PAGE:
KARVELAS: Now you say that but actually Peter Dutton argues and others argue that in fact you could have got the recognition which acknowledges, as you say that before 1788 Australia was absolutely a land with a culture, diverse cultures across the country, but The Voice part they say is the deal breaker, that in fact it's not just the recognition you talk about.
CLARE: This is a practical thing that we can do. We can make the best country in the world even better and even fairer. And when I see a bloke dressed up as a Neo‑Nazi saying that he's going to vote no, I want to be on the other side of that. My grandfather fought against these sort of people and I'm glad that I'll be voting on the other side of them when referendum day comes in seven days' time or so.
KARVELAS: So you say don't judge Australians by this bloke in a balaclava, and I get what you're saying, but are you concerned that there are more blokes in balaclavas, so to speak, and there's a rise of this?
CLARE: PK, we shouldn't be naive enough not to think that people like this haven't hid in dark corners of this country forever. They have always been.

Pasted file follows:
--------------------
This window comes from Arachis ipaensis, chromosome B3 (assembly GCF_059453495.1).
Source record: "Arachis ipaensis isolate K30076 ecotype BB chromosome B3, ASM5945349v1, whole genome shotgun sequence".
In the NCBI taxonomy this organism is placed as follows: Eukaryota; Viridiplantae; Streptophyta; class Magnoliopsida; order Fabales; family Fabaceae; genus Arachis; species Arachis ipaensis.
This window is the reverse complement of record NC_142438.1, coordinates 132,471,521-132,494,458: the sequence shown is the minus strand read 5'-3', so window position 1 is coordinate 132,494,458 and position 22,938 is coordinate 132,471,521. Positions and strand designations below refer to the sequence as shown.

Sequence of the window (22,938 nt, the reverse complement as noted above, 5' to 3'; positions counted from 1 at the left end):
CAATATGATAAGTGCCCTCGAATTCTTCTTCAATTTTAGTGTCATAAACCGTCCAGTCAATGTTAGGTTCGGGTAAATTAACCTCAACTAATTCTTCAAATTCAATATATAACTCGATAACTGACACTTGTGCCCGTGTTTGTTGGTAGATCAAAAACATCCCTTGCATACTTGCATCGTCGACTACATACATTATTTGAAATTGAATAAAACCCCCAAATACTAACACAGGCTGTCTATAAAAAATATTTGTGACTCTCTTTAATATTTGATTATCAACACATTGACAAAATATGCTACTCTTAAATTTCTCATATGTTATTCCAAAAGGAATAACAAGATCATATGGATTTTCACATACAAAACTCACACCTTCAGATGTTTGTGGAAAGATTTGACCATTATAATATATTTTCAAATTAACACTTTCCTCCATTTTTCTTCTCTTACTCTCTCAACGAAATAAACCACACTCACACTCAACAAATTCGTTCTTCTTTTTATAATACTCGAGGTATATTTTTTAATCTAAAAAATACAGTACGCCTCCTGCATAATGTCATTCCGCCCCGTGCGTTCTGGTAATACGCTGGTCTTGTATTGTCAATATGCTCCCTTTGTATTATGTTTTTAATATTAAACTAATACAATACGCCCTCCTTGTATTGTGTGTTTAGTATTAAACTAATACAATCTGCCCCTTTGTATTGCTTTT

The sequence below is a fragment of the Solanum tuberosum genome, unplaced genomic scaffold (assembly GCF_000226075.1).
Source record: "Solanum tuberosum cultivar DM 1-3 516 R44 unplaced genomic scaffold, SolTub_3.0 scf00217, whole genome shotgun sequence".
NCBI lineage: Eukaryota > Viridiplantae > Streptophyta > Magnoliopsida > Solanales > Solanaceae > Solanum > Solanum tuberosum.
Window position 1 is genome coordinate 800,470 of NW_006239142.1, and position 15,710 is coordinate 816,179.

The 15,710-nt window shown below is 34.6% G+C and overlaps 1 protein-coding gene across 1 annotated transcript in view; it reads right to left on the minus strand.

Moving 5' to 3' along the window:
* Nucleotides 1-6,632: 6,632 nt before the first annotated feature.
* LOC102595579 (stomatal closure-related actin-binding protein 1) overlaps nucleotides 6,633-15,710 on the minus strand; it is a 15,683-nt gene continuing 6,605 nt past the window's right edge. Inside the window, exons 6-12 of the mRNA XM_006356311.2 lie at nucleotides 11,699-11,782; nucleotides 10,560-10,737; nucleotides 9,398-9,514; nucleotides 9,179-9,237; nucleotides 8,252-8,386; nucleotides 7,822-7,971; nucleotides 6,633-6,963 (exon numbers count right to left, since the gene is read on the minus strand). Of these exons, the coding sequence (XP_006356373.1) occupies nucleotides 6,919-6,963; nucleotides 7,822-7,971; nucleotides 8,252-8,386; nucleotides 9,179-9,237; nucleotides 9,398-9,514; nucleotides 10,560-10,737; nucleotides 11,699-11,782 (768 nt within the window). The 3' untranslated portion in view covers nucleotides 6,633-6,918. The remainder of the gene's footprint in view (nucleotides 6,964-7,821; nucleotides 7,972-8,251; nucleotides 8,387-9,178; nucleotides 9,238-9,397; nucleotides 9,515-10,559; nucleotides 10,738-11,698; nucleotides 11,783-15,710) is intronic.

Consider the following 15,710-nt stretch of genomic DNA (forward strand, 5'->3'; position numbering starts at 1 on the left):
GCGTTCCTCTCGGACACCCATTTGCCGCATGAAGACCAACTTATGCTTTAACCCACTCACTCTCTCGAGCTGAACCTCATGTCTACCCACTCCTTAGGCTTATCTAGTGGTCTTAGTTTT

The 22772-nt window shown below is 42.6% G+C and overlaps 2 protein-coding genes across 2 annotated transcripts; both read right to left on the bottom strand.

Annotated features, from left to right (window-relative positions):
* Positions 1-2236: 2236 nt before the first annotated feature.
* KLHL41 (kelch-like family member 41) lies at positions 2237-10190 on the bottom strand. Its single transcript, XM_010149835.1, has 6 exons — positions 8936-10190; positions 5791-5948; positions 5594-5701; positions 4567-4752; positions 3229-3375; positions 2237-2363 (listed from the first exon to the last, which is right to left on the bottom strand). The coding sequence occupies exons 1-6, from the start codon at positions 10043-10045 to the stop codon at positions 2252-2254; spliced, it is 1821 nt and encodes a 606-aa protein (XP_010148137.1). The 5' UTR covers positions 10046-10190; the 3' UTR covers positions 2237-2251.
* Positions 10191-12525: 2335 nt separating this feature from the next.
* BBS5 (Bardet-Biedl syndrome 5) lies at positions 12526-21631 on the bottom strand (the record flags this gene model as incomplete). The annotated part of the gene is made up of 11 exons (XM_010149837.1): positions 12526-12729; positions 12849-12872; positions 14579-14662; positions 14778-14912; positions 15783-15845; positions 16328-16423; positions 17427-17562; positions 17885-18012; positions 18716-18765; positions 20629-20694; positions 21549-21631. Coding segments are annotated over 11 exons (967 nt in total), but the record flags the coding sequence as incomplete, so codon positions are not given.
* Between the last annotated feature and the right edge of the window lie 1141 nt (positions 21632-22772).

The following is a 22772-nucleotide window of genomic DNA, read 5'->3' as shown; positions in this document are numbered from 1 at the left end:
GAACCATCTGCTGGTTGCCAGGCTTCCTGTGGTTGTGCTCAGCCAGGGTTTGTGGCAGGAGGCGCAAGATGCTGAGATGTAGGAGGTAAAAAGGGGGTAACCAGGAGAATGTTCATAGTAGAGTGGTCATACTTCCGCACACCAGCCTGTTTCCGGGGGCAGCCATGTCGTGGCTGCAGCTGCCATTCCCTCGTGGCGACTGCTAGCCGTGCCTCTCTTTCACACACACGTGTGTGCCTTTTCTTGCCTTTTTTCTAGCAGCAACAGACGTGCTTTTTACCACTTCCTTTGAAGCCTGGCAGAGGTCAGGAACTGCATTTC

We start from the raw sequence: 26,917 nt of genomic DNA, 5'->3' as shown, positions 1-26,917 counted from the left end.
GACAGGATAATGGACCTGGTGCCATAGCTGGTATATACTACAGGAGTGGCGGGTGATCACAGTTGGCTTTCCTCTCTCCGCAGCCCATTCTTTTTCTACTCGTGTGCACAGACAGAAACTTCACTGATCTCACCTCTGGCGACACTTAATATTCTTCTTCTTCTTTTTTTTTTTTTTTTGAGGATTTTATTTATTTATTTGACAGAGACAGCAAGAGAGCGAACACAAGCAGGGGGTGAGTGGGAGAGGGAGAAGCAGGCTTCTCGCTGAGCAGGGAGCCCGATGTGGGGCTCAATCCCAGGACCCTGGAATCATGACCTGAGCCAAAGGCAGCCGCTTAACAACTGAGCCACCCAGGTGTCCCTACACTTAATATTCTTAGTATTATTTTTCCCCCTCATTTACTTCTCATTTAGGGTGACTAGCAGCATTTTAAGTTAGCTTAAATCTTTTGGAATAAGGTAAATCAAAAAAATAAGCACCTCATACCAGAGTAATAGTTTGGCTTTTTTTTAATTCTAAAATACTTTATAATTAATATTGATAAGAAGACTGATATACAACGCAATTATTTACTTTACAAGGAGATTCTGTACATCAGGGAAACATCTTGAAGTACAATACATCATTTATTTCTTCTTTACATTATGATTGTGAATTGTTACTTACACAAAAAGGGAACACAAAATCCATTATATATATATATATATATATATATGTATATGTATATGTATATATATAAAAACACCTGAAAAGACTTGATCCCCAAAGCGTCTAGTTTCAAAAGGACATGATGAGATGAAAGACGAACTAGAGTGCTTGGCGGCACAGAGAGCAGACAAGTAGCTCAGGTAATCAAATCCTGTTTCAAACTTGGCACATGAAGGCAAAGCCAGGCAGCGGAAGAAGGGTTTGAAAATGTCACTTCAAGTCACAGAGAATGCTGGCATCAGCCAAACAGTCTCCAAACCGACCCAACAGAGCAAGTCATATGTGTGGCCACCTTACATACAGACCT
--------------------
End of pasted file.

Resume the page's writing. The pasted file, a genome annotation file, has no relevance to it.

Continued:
KARVELAS: Are there more now?
CLARE: No. They’ll use this as an opportunity to wave their ugly flag. But this is not Australia and the 17 million Australians that will vote over the next seven or so days will prove this. This is not Australia. These are people who hide in the dark corners of this country who are trying to use this as an opportunity to promote themselves. Let's not let them do this.
KARVELAS: And if Australia votes no, has all of this, including things like that, been worth it?
CLARE: Well, PK, this reminds me of that story of the Irishman who dies and goes to heaven. He's at the Pearly Gates trying to get in and Saint Peter says to him, "Show me your scars" and he says, "I don't have any scars" and Saint Peter says to him, "Wasn't there anything in life worth fighting for?" PK, this is worth fighting for.
KARVELAS: Jason Clare, thanks for joining us.